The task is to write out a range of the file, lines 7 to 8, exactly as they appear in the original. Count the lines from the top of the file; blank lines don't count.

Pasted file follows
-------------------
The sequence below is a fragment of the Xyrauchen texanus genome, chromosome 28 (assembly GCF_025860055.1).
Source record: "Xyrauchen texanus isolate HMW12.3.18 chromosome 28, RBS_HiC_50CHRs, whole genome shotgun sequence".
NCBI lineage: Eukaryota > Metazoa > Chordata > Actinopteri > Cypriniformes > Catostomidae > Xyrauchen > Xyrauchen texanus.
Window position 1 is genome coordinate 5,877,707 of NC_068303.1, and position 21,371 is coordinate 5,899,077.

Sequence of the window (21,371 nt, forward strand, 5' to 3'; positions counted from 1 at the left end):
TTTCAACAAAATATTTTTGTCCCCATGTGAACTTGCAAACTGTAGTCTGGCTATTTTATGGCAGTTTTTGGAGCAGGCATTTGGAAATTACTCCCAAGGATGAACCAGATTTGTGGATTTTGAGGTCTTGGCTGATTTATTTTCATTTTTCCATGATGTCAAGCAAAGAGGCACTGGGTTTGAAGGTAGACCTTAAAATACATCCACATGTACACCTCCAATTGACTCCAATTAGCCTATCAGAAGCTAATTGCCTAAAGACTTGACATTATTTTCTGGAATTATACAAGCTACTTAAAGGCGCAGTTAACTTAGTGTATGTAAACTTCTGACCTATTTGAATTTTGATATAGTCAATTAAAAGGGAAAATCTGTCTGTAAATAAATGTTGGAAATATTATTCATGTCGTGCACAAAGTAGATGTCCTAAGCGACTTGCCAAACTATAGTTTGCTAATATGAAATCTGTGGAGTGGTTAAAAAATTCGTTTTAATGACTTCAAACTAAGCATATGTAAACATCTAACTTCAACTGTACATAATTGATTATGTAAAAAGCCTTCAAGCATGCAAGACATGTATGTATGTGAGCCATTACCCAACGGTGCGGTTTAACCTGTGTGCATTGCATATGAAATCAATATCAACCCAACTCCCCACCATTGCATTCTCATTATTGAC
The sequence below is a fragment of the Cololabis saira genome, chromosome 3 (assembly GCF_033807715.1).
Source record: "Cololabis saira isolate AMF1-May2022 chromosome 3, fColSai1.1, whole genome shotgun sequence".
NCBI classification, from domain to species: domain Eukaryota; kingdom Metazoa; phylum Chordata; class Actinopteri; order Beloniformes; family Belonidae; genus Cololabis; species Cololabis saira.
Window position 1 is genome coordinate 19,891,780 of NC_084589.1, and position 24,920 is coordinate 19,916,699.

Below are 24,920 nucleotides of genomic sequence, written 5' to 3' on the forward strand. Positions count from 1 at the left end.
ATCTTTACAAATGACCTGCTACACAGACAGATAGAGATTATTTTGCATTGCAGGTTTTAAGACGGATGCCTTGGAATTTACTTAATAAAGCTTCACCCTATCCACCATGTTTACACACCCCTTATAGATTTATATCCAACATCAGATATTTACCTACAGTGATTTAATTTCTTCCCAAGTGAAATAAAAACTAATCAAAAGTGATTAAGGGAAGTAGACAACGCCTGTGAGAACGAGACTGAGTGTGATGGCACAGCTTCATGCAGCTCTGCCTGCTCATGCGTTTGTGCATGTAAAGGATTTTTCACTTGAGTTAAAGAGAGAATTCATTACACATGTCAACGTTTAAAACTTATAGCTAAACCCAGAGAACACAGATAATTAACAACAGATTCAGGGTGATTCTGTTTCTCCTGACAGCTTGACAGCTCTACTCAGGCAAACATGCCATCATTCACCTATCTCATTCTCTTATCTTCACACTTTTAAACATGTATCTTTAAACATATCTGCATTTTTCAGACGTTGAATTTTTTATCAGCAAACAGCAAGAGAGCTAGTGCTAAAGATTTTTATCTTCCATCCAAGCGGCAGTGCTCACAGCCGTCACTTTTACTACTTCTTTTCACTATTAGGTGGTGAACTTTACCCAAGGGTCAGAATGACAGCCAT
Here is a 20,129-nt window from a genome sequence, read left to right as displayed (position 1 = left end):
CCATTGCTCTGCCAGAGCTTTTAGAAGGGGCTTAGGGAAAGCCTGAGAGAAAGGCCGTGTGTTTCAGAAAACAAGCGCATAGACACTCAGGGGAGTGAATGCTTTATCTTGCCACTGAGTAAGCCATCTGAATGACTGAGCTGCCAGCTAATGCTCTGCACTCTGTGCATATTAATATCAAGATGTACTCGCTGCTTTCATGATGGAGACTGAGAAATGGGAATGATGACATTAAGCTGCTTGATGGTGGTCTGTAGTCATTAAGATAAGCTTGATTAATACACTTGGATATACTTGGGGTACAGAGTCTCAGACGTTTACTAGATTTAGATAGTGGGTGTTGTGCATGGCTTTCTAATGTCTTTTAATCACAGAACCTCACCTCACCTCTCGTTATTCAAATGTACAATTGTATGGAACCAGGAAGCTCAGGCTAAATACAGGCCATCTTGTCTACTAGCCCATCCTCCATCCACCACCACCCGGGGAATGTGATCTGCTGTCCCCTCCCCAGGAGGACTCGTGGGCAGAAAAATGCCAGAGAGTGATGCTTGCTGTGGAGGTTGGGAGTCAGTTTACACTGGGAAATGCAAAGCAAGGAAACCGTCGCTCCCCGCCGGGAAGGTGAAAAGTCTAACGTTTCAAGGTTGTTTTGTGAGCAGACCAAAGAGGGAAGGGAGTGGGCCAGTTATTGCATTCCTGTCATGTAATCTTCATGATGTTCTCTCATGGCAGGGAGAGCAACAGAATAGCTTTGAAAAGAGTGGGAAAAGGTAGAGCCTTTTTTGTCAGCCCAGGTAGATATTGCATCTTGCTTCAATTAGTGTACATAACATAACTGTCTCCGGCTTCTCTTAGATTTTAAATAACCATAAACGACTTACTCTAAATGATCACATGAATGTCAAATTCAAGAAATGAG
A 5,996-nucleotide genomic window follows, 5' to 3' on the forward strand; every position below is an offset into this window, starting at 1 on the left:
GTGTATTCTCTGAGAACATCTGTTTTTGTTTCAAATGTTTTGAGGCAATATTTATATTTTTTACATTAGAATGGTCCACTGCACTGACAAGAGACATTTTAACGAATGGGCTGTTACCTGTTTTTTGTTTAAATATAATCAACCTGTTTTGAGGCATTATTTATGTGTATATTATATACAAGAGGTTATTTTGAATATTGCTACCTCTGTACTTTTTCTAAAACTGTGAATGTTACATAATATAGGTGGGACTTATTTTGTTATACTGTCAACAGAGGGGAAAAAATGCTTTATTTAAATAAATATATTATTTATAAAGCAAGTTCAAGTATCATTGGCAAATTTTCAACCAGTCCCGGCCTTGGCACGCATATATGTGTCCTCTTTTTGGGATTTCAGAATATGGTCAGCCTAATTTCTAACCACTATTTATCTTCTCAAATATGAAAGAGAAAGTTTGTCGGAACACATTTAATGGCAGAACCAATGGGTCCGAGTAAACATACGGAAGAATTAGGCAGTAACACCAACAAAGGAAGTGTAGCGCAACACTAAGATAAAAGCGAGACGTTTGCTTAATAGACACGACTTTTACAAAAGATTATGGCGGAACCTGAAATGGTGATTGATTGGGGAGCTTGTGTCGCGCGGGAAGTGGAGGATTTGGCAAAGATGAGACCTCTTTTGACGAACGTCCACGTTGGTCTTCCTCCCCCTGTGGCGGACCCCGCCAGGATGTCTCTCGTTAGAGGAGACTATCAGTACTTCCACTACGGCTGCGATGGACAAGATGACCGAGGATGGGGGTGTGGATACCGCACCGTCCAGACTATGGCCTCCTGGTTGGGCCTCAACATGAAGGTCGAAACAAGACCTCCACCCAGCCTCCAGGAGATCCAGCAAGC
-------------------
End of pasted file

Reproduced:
The sequence below is a fragment of the Cololabis saira genome, chromosome 3 (assembly GCF_033807715.1).
Source record: "Cololabis saira isolate AMF1-May2022 chromosome 3, fColSai1.1, whole genome shotgun sequence".